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Frank Braley (piano)
Franz LISZT (1811-1886)
Années de pèlerinage, Book 2, Italie (1837-49) – No. 6, Sonetto 123 del Petrarcha [7'27]; No. 5,  Sonetto 104 del Petrarcha [5'59]. La lugubre gondola II, S200 No. 2 [7'43].
Claude DEBUSSY (1862-1918)
Préludes: Book 1 (1910) – No. 10, La cathédrale engloutie [5'57]; No. 9, La sérénade interrompu [2'31]; No. 5, Les collines d'Anacapri [2'52]; No. 4, Les sons et les parfumes [3'06]; No. 12, Minstrels; No. 7, Ce qu'a vu le vent d'Ouest [3'14]; Book 2 (1913) – No. 3, La Puerta del Vino [3'25]; No. 7, La terrasse des audiences du clair de lune [4'21]; No. 6,  Général Lavine – eccentric [2'35].
George GERSHWIN (1898-1937)
Rhapsody in Blue (1924, version for solo piano) [15'24].
Frank Braley (piano).
Rec. Live at La Roque d'Anthéron on August 11th, 2004.
Director Yvon Gérault.
Region 0. Picture format 16:9 (4:3 compatible). PAL.
NAÏVE DR2114 [69'27]



This, I believe, will do wonders for Frank Braley's reputation. It’s a superb recital by an artist whose maturity and questing mind offer much. Intriguing and rewarding programming, too. The Liszt - including one of the ever-fascinating late works - links naturally in its forward-looking harmonies and its rarified textures to Debussy's elusive Préludes. The Gershwin seems closer to Impressionist in places because of the works preceding it.

The filming is atmospheric, intimate and at all times tasteful. The first Petrarch Sonnet we hear (No. 123) links to the spare textures of later Liszt. Braley's playing is on one level quite showy; he likes to take his hands a long way off the piano in a 'flourish', for example. But overall this is almost whispered, confidential playing that moves directly into No. 104 with its excellently weighted left-hand lines and naturally delivered right-hand roulades. Personally I found the suddenly slanted keyboard camera angle effective although not everyone will agree.

There is no applause between the Liszt items, so a screen fade leads in to Lugubre gondola. True close-ups of the left-hand show exactly Braley's touch. He sustains the intensity well.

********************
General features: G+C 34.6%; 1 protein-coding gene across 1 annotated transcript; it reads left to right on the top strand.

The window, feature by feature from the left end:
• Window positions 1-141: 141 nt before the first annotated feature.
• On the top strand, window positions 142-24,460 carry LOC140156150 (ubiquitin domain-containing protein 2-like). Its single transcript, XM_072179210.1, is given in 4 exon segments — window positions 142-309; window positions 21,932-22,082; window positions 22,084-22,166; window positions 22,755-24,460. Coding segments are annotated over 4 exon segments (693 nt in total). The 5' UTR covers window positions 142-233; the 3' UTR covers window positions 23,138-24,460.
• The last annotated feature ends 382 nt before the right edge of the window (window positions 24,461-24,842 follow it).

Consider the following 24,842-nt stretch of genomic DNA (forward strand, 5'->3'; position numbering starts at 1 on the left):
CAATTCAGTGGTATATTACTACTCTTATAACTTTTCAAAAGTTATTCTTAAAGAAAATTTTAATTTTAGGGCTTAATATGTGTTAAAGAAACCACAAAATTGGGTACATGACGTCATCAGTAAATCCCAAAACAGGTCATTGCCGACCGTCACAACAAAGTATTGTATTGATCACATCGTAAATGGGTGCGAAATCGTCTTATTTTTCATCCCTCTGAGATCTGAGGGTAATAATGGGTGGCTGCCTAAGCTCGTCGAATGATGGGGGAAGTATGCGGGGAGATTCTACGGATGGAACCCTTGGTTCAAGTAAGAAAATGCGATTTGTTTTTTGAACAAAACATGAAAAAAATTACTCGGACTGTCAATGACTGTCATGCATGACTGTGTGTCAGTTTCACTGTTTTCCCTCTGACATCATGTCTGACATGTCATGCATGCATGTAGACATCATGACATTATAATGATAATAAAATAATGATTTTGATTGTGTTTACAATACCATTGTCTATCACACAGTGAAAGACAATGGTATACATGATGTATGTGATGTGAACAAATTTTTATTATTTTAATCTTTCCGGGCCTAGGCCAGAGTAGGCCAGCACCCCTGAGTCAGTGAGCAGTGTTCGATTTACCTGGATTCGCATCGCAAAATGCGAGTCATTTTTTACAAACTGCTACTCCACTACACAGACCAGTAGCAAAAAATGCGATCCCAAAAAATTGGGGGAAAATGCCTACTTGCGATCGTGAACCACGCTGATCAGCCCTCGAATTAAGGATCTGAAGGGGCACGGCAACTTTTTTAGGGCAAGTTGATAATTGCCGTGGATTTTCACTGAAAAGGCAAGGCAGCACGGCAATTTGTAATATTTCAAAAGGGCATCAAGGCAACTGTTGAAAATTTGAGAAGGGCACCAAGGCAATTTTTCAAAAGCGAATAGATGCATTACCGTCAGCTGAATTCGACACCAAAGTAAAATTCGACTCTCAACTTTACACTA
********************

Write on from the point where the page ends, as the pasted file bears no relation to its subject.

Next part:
The Debussy begins with the submerged cathedral, taken quite fast. Braley's idea is clearly to present a gradual but aurally obvious opening-out to the climax - karate chop on the left-hand bare low C! It sets in motion a Debussy Prélude sequence of the very first calibre. The 'Sérénade interrompue' is highly effective although the camera work made me a bit sea-sick. 'Anacapri' shows great awareness of tone-colour; he seems almost to stroke the keys. 'Les sons et les parfums' is again quite quick.

'Minstrels' shows Braley enjoying himself, from the nicely-timed hesitations of the beginning to hints of sleaze later on. 'This is great Debussy playing' I wrote in my listening notes.

'Puerto del Vino' is a distant memory of a dance, while 'La terrasse des audiences' is harmonically potent - again that superb textural awareness – and again that slanted camera angle! The West Wind begins as gentle rustling holding the potential of the great gusts that are to come. A quirky-in-the-extreme General Lavine closes this successful sequence.

Finally, the solo version of Gershwin's Rhapsody in Blue. Tons of sleaze here, and a nice use of change of camera angle when the music moves from 'tutti' to 'solo'. This is playful Gershwin, yet it is carefully considered, too – the horn cantus firmus (in the original) is clearly invoked. The Third Prelude by the same composer makes an excellent encore.

Highly recommended. The intimacy of the late-night setting adds to the performances.

Colin Clarke


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